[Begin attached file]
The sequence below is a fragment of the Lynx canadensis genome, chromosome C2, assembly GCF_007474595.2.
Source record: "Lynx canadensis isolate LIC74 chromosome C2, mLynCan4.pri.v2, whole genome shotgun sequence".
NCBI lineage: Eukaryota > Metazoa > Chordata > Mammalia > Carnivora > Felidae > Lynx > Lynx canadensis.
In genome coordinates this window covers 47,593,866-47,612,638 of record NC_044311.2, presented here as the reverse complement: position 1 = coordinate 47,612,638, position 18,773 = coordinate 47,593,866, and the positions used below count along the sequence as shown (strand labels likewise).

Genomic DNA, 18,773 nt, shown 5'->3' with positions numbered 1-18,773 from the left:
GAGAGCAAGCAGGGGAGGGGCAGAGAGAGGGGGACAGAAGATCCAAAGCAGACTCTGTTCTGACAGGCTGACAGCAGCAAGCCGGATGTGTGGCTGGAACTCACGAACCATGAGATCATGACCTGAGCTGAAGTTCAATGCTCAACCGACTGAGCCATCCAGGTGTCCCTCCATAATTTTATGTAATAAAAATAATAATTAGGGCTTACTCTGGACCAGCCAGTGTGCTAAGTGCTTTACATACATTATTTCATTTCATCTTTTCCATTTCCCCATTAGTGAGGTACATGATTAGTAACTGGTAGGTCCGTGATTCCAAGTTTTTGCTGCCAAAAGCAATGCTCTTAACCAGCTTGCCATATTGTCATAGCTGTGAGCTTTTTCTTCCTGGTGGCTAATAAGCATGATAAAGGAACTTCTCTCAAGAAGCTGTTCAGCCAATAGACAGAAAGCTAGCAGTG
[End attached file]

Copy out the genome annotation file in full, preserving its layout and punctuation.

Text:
The sequence below is a fragment of the Lynx canadensis genome, chromosome C2, assembly GCF_007474595.2.
Source record: "Lynx canadensis isolate LIC74 chromosome C2, mLynCan4.pri.v2, whole genome shotgun sequence".
NCBI lineage: Eukaryota > Metazoa > Chordata > Mammalia > Carnivora > Felidae > Lynx > Lynx canadensis.
In genome coordinates this window covers 47,593,866-47,612,638 of record NC_044311.2, presented here as the reverse complement: position 1 = coordinate 47,612,638, position 18,773 = coordinate 47,593,866, and the positions used below count along the sequence as shown (strand labels likewise).

Genomic DNA, 18,773 nt, shown 5'->3' with positions numbered 1-18,773 from the left:
GAGAGCAAGCAGGGGAGGGGCAGAGAGAGGGGGACAGAAGATCCAAAGCAGACTCTGTTCTGACAGGCTGACAGCAGCAAGCCGGATGTGTGGCTGGAACTCACGAACCATGAGATCATGACCTGAGCTGAAGTTCAATGCTCAACCGACTGAGCCATCCAGGTGTCCCTCCATAATTTTATGTAATAAAAATAATAATTAGGGCTTACTCTGGACCAGCCAGTGTGCTAAGTGCTTTACATACATTATTTCATTTCATCTTTTCCATTTCCCCATTAGTGAGGTACATGATTAGTAACTGGTAGGTCCGTGATTCCAAGTTTTTGCTGCCAAAAGCAATGCTCTTAACCAGCTTGCCATATTGTCATAGCTGTGAGCTTTTTCTTCCTGGTGGCTAATAAGCATGATAAAGGAACTTCTCTCAAGAAGCTGTTCAGCCAATAGACAGAAAGCTAGCAGTG